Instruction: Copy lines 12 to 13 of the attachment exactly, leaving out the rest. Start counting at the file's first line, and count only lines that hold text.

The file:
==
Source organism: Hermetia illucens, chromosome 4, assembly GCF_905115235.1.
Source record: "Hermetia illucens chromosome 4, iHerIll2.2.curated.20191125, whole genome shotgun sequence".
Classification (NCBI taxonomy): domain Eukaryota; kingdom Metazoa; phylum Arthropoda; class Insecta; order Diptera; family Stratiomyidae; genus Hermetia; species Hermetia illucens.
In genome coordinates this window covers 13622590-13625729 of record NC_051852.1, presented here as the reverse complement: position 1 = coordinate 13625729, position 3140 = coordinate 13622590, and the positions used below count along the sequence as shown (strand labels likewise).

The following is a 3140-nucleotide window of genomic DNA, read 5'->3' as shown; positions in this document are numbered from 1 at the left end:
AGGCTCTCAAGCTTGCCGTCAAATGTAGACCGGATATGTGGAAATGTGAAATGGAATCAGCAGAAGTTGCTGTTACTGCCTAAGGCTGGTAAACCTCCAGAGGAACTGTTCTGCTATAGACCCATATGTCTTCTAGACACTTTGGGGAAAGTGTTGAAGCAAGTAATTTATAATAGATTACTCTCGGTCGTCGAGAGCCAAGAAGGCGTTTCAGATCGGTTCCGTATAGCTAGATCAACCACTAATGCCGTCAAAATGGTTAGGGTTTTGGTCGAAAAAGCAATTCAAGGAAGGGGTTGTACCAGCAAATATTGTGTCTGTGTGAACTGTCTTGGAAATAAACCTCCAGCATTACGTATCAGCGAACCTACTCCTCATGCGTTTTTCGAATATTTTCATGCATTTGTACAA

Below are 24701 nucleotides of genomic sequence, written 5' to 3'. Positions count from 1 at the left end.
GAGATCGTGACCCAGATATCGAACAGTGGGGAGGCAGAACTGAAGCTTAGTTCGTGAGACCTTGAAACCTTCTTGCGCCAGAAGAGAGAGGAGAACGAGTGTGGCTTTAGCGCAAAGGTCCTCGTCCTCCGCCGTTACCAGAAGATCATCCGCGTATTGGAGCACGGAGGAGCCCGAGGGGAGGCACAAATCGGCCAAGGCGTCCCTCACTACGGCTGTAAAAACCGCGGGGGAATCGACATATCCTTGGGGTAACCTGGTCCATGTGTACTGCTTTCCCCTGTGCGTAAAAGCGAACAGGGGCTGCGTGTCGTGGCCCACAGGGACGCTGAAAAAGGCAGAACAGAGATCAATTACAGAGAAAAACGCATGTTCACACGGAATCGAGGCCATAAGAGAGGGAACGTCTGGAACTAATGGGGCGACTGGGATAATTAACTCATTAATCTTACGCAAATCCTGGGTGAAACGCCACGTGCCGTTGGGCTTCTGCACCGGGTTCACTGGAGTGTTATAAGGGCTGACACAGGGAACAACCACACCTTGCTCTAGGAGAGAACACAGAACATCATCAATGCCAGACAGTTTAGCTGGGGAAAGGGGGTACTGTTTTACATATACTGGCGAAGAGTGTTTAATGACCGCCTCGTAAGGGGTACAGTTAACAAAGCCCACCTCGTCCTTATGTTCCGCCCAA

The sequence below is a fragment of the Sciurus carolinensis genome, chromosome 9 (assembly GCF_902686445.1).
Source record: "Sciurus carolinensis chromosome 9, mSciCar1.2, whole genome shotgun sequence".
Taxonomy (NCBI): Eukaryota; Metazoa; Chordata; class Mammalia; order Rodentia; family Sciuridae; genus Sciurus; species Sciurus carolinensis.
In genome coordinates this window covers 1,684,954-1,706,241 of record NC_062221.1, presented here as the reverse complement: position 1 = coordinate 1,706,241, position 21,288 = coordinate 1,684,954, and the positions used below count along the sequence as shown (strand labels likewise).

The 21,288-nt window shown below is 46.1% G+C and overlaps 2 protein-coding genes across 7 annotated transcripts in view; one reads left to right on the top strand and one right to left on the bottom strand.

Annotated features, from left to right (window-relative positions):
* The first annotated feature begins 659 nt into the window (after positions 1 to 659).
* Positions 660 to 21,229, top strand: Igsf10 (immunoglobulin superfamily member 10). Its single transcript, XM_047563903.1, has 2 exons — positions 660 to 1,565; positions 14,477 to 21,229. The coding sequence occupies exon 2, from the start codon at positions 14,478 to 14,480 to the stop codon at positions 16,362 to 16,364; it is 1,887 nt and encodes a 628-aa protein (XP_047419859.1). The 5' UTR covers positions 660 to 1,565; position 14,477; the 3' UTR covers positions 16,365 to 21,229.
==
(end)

In genome coordinates this window covers 1,684,954-1,706,241 of record NC_062221.1, presented here as the reverse complement: position 1 = coordinate 1,706,241, position 21,288 = coordinate 1,684,954, and the positions used below count along the sequence as shown (strand labels likewise).

The 21,288-nt window shown below is 46.1% G+C and overlaps 2 protein-coding genes across 7 annotated transcripts in view; one reads left to right on the top strand and one right to left on the bottom strand.